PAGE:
Three months before the start of the American operation in Iraq I visited the United States, where I met with Vice President Dick Cheney and National Security Adviser Condoleezza Rice. Our conversations were difficult. When I commented that the action in Iraq would lead to serious losses--and not simply during the military operations--the vice president smiled dismissively and said that I was exaggerating the danger. I posed the question as to whether the United States had thought through the Iraq operation "one step ahead" to Condoleezza, with whom I have met several times before, and she answered: "Yevgeny, don't worry. The political decision about the start of the operation hasn't been made yet...."
At any rate, I received a firm impression that in Washington nobody gave much thought to the problems that might arise after Saddam's regime was defeated. And events have confirmed this conclusion.
First and foremost, it is evident that the United States did not foresee that resistance to the occupation would take on such wide parameters. And the paradox here is that the armed struggle against the occupational government is not identical with the resistance by supporters of Saddam. This makes the American position that much more complicated. It deprives or significantly weakens international support for the U.S. approach. If the situation were different, then U.S. policy in Iraq would be better understood, even by the Arab countries.
One of the centers of resistance in Iraq is the so-called "Sunni triangle." Of course, the Sunnis formed the base of the population upon which Saddam's regime depended. However, current Sunni resistance is not predicated on loyalty to Saddam. Rather, it springs from their fear that, as a result of the occupation, Sunnis will be diminished and become a second-class minority in Iraq.
Nor should we overemphasize the role of the Ba'ath party remnants. Iraq lacks an organized Ba'athi resistance. Some of Saddam's supporters are undertaking actions, but only on an individual basis. We can reach a similar conclusion when assessing Saddam's army, the Republican Guard, the fedayeen and the police. None of these organizations of the former regime has become the overall center of resistance.
Indeed, it is those forces in society that did not fare well under the old regime that are more and more becoming part of the opposition and even taken part in armed resistance against the occupation. Here, the United States can sense Shi'a resistance the most. At first, the main Shi'a organization, comprising those spiritual leaders who returned from exile in Iran--leaders of the Supreme Council for the Islamic Revolution in Iraq (sciri)--tried to adopt a stance of neutrality toward coalition forces under U.S. command. However, over time, Shi'a organizations that oppose the coalition have started to gain influence, the principal one of which is the Mahdi Army controlled by Moqtada Sadr.
At one time, the United States thought it could count on the support of the Shi'a, who had been oppressed under Saddam's regime and who made up 60 percent of the country's population. Now, the Shi'a can be considered as neither a "reserve" or even fellow-travelers for the Americans in Iraq.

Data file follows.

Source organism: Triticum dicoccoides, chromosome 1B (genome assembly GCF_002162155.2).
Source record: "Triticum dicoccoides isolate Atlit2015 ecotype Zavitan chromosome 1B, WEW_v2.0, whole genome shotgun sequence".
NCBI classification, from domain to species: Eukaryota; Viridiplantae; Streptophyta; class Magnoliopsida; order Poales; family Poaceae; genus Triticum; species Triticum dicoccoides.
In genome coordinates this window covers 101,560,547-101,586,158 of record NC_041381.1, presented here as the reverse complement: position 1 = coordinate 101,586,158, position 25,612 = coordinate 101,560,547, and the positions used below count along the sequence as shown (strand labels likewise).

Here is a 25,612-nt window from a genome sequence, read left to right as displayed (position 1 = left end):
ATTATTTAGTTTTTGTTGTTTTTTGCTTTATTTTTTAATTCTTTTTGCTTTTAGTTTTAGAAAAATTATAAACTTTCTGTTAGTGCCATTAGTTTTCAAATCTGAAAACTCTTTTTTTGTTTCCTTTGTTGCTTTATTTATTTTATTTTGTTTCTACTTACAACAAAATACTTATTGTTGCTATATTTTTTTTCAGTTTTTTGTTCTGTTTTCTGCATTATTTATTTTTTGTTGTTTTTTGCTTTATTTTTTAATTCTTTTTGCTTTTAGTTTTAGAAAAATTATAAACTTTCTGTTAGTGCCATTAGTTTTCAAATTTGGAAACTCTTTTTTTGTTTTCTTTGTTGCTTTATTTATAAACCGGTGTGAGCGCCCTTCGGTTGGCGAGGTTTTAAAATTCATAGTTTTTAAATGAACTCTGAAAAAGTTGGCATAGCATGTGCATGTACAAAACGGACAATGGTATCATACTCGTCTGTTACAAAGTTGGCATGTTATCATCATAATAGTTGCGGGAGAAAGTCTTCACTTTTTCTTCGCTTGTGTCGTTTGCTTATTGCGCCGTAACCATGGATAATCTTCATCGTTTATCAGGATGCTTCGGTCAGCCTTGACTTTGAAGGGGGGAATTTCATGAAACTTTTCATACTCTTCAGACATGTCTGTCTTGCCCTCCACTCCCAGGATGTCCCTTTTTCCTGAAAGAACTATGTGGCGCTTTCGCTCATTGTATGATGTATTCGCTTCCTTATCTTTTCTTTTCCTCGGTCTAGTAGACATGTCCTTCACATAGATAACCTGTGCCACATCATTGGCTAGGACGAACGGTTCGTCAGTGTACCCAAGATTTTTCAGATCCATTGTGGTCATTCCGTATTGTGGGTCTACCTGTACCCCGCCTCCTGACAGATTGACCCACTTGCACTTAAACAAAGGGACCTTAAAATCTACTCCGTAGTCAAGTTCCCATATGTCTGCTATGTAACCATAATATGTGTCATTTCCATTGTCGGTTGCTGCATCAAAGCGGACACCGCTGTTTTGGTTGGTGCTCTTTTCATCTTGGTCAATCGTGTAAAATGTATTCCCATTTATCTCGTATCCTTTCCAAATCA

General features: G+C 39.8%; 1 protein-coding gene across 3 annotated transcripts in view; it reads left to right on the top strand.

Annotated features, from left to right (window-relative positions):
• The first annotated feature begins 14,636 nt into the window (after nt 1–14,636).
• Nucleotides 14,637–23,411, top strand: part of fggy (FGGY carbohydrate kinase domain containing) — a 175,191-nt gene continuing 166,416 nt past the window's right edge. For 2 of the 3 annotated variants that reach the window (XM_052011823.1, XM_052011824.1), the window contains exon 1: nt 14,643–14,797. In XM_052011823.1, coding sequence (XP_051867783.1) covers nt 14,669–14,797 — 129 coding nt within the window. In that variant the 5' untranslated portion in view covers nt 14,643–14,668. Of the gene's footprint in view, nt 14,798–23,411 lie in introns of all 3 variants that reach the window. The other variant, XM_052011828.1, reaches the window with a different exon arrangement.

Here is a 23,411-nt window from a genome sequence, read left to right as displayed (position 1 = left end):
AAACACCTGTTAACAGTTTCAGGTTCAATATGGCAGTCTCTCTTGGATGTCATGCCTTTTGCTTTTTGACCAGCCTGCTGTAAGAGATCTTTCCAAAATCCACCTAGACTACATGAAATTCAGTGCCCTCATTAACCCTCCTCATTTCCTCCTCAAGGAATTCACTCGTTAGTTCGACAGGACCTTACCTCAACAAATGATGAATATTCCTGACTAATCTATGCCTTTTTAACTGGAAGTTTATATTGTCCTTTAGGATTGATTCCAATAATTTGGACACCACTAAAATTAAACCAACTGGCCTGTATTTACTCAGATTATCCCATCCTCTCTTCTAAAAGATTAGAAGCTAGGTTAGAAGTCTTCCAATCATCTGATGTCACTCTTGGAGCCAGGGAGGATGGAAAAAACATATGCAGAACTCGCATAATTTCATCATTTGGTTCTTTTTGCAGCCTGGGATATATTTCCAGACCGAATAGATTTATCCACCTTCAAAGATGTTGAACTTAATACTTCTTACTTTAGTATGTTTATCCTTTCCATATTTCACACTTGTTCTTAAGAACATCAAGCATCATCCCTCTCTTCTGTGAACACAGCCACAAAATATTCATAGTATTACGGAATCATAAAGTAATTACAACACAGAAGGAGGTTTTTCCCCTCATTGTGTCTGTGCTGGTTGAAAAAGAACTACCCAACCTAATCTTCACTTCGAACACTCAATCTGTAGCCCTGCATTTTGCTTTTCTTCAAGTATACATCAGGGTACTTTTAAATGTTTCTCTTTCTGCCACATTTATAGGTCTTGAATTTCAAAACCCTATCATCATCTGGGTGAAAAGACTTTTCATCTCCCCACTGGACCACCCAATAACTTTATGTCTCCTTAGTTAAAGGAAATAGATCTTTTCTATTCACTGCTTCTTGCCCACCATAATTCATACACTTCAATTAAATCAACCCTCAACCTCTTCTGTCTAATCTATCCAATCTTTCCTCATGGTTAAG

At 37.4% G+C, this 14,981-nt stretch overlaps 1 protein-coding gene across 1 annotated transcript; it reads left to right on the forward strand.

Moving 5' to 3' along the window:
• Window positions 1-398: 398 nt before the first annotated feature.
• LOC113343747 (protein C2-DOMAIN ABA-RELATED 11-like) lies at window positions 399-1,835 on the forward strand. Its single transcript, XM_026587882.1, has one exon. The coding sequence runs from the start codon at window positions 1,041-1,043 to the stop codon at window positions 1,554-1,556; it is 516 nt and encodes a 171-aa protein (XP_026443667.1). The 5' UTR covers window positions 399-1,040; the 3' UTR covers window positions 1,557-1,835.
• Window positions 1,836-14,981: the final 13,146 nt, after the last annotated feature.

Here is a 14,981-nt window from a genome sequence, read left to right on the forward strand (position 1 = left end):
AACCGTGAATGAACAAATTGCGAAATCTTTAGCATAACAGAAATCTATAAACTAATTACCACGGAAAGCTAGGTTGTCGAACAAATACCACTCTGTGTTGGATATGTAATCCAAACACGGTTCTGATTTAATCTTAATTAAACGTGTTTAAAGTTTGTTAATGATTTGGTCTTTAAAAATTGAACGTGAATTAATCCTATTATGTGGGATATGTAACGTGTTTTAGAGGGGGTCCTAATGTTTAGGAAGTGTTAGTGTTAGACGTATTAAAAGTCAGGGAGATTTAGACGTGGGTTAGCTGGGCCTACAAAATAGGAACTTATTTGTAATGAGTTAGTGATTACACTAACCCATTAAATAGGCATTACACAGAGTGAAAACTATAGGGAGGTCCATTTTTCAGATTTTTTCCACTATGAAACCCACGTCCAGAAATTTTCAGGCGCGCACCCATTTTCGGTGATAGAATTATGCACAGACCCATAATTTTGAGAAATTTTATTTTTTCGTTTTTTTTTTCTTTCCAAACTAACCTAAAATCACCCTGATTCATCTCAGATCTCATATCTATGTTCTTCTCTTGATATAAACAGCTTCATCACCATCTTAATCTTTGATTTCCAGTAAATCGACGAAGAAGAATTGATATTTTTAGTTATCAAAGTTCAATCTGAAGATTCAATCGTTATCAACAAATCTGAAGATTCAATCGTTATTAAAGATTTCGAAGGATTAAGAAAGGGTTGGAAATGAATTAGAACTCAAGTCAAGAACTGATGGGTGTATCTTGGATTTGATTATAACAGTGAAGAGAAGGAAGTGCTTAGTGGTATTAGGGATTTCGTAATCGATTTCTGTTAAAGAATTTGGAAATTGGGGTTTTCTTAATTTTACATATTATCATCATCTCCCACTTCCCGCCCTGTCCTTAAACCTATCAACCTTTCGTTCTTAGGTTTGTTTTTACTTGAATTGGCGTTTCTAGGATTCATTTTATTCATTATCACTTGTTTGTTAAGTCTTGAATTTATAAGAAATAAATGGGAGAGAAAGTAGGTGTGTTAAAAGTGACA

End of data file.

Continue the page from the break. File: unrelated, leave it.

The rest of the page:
The situation is aggravated by the notion of autonomy for the Shi'a, which in the end will solve nothing. The Kurdish model is not applicable to them. They are not territorially restricted to the south of Iraq; many reside in Baghdad itself and in other parts of the country. And they basically aspire to take control of the central government.
Furthermore, any decision to move forward with "federalizing" Iraq has to take into account the Iranian factor. Many leaders of Iraq's Shi'a lived in exile in Qom, the religious center in Iran. Giving substantial autonomy to Iraq's Shi'a could have a negative impact on the internal situation in Iran, strengthening the hand of religious-extremist forces in that country. Federalizing Iraq could also increase the chance that an Islamic state would be constructed in Iraq.
The U.S. could have used to its advantage not only the animosity of the Kurds toward Saddam's regime, but also the tensions between Iraq's Arab and Kurdish populations. At present, the Kurds have two main interests: establishing their own control over the oil-rich regions of Kirkuk and Mosul, and returning to the north those Kurds who were displaced under Saddam. However, finding solutions to these questions that benefit the Kurds is extraordinarily complicated.
During the military campaign in spring 2003, the Kurdish peshmerga were actively collaborating with the coalition forces. Now, that cooperation will continue only if the United States is prepared to side with the Kurds in their conflict with the Arabs. However, this cannot be done without creating a serious rupture with the Arab side. This once again was demonstrated when U.S. representatives, in order to please the Kurds, tried to insist on giving Kurds a "veto" in the temporary constitution--giving the Kurds effective equality with the Arab population that far exceeds it in actual numbers.